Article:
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Discussion on: How to grow in a developer career despite being introvert?

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dmfay profile image
Dian Fay

Ignore "soft"; the only reason for that qualifier is an historic reluctance on the part of people who should really know better to admit that socialization and communication are as important as anything else. They're skills. You can learn how to use them effectively the same way you can learn anything else. Few people are naturally gifted orators or convincing disputants; it's mostly practice and a willingness to stick your neck out occasionally. The classic advice is to start going to meetups and work your way up to presenting in front of a small audience; if your employer does lunch&learn sessions that's another possibility, or you could do what I did and jump in the deep end speaking at a conference.

Introversion doesn't mean you can't do this stuff or even that you're naturally bad at it, it means it takes more effort and you need time to yourself to recharge. The only way it's impossible is if you convince yourself that you can't do it.

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leoat12 profile image
Leonardo Teteo Author

Today I'm better than I once was, I was really proud about my graduation project presentation. I'm progressing, I know I can do it, I just don't know if it is going to be faster enough to follow my career. You have to be ready for the opportunities, right?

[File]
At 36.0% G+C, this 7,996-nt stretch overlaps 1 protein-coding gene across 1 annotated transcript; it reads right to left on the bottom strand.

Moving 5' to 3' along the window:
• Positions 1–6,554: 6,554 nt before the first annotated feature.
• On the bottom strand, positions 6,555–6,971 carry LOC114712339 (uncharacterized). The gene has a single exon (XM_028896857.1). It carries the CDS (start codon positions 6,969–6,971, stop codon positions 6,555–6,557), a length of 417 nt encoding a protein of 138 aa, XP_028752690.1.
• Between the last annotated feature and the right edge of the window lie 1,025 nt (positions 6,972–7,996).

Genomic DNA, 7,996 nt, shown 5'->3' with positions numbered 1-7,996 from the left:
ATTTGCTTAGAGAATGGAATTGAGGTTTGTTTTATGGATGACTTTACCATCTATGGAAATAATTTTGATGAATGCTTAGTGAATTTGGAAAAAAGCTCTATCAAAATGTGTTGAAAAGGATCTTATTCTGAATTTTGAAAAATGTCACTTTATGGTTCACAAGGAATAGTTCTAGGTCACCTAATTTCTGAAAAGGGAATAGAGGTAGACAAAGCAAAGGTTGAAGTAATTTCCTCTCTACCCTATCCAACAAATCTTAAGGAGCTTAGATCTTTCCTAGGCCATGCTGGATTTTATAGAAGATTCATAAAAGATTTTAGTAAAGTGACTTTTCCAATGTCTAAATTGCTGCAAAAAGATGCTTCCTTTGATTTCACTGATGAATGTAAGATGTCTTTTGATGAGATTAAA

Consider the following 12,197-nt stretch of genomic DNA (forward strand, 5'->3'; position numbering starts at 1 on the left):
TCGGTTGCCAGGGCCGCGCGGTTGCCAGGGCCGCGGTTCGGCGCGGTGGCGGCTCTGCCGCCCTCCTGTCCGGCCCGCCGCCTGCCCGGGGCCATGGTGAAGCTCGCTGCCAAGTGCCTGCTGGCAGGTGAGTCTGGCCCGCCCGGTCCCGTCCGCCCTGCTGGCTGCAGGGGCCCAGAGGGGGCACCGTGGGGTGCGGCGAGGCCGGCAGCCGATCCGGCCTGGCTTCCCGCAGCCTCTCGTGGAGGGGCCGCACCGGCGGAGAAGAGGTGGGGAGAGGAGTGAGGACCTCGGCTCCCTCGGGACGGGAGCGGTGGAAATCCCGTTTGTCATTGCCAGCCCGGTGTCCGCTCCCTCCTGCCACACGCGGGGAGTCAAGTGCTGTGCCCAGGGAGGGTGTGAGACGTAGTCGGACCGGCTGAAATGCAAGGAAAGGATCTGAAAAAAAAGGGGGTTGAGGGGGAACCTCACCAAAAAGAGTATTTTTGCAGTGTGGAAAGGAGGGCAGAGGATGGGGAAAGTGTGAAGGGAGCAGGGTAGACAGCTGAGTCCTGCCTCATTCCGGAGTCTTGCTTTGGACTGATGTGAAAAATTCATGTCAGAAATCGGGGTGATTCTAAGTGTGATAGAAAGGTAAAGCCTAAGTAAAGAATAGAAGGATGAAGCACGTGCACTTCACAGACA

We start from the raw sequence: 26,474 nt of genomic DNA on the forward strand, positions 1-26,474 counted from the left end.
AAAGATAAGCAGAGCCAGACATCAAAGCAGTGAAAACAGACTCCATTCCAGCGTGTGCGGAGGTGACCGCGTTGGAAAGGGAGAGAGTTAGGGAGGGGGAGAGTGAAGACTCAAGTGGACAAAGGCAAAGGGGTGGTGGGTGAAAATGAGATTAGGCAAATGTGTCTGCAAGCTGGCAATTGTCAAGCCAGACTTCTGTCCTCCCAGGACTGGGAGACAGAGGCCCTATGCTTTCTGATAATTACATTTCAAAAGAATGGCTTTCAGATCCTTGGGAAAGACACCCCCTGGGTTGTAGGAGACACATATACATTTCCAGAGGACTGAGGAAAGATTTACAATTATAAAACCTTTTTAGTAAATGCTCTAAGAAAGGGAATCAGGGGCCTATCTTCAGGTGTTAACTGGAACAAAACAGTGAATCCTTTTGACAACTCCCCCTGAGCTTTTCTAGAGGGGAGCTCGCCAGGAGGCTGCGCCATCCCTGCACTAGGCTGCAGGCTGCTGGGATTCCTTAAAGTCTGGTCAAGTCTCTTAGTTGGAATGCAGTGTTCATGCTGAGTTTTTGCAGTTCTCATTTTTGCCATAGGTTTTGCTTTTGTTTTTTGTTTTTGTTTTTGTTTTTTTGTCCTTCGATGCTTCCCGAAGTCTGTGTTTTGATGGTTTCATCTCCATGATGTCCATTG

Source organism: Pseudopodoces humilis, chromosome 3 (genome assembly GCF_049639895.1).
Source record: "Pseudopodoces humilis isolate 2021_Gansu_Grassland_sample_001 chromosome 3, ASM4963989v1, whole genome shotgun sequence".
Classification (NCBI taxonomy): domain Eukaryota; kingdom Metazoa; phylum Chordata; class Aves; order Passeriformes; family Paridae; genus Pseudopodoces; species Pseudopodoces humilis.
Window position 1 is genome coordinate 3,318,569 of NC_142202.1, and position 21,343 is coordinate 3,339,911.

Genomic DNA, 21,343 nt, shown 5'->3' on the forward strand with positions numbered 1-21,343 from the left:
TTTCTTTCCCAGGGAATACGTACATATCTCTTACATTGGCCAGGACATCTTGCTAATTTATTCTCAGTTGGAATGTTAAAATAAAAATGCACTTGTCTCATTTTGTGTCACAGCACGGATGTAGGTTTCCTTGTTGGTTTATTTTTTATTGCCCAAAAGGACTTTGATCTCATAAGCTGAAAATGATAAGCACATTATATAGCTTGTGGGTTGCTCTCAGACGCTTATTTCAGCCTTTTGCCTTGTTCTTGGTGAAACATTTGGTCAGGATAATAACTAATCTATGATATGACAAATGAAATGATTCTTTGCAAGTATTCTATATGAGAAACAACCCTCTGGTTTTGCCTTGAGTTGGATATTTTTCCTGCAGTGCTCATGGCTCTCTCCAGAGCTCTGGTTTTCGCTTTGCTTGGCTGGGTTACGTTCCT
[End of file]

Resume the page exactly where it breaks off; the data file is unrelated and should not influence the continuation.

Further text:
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amigeekrumi profile image
Ruth • Edited

I agree. Communication is like any other skill, so it requires practice to get the hang of it. As an awkward high schooler, I used to spend more time reading than socializing until I found the self help section of my library. Books that helped include "how to make friends and influence people" and "the idiot's guide to body language".

Something I'm currently getting over is maintaining network relations. My introvert brain has the habit of not wanting to bug people. I end up waiting until I need something to reach out for help, so I never ask for it because I don't want to be the person who only shows up for help! To fix this, I've set out to send friendly correspondence randomly. Doesn't need to be anything big, a simple "long time no chat, how are you?"

I do end up tiring myself pretty quick, but I've noticed a higher tolerance over the years! 😆

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leoat12 profile image
Leonardo Teteo Author

I will look for the books. Thanks!
The people from my current company are very approachable so I don't have much reluctance in asking for help there when I need, but in my last job it was really a problem. It is a bad habit indeed. Not want to interrupt people also lead to not saying anything when you should.